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Case Study: Strategic Use of PPV in a Residential High-Rise Fire

I have long been an opponent of the use of PPV to support initial fire attack in single family, garden apartment and other similar structure fires. The basis for my opposition is that in order to properly coordinate the PPV support of a fire attack, units must share a common operational picture and the pathways of anticipated air movements must be known. You cannot simply stick a fan at the door, let it blow and hope that the fluid movement you are now influencing will go as you anticipate.

Despite my opposition to the use of PPV on smaller structures, I am an advocate of PPV use on high-rise fires. NIST has recently published a report on such use and has a seminar on fire behavior planned, one that I think will include the use of PPV to support or assist fire attack.

The short of it is that a fire in a high-rise residential structure presents challenges that are on the outer edge of normal operations. There is no other common circumstance that puts that many people at that much risk so quickly. Even a fire on a top floor has the potential to quickly fill the primary evacuation pathways with deadly smoke and greater than IDLH levels of carbon monoxide. While my experience says that the actual fire rarely leaves the apartment of origin, the smoke finds a way to travel great distances and has a huge impact on operations.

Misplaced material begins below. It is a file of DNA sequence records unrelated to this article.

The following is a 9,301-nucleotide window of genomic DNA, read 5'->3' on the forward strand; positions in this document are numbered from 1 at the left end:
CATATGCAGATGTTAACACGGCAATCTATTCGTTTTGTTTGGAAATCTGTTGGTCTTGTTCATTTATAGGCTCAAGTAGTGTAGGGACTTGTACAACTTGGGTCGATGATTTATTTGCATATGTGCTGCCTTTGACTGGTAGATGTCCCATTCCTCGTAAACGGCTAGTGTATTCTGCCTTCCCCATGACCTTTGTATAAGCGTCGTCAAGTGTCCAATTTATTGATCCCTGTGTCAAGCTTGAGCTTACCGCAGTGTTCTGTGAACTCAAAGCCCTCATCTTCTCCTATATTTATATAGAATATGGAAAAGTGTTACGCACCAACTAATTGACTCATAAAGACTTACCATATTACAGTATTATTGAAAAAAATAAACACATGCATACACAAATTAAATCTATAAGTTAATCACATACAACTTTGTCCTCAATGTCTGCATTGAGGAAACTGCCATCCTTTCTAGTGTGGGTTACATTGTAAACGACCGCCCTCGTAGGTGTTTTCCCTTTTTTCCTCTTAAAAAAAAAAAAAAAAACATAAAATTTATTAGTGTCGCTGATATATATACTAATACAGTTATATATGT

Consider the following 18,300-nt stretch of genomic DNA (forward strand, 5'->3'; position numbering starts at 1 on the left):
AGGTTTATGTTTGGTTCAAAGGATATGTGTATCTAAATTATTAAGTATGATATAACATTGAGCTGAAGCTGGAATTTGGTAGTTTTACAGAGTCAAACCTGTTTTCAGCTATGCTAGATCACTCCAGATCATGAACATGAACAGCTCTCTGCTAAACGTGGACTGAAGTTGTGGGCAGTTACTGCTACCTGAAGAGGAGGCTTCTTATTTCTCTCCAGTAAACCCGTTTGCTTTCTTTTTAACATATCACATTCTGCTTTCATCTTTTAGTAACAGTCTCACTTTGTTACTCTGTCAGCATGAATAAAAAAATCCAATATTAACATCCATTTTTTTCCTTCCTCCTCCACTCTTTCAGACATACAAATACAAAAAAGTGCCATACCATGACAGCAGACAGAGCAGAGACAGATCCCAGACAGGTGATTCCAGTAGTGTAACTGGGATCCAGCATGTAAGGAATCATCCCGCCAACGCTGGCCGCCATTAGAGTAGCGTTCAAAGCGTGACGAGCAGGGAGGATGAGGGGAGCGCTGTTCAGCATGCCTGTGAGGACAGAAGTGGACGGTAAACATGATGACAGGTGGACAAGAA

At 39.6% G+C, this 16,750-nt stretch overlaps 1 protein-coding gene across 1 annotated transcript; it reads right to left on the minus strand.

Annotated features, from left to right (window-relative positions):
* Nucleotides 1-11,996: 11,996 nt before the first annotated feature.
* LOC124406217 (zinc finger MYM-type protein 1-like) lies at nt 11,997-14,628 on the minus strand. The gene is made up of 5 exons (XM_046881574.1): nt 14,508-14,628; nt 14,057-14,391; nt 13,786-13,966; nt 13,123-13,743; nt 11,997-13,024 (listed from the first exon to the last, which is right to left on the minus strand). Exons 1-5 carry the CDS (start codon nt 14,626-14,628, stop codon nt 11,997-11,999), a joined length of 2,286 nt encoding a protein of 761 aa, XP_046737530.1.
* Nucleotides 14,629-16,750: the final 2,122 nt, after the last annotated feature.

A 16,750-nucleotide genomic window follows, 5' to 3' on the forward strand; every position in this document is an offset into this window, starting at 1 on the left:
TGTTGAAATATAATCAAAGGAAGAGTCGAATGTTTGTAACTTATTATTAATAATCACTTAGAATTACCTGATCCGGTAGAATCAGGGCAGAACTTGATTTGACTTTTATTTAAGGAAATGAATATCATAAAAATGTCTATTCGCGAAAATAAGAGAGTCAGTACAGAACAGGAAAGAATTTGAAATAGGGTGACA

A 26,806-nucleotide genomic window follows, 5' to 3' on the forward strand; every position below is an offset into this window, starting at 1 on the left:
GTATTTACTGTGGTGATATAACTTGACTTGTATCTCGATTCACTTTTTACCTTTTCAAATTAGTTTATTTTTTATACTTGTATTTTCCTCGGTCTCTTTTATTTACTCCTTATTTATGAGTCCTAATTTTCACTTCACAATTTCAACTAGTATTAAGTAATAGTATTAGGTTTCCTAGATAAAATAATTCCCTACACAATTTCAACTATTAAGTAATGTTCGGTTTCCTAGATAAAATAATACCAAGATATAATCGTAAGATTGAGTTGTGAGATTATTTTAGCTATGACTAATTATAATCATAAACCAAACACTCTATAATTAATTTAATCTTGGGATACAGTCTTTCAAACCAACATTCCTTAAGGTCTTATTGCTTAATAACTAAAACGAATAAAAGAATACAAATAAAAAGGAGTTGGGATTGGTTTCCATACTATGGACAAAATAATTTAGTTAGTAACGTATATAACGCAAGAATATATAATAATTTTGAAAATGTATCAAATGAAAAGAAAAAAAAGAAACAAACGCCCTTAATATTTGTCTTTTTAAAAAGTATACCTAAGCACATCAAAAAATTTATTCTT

A few weeks ago I was in charge of a fire in a residential high-rise building, one that occurred on the top floor and with a report of multiple persons trapped. I elected to take a non-standard approach to the fire and learned a few lessons in the process. But before I get to the lessons that I learned, I would first like to discuss the theoretical basis for my decision making.

The theory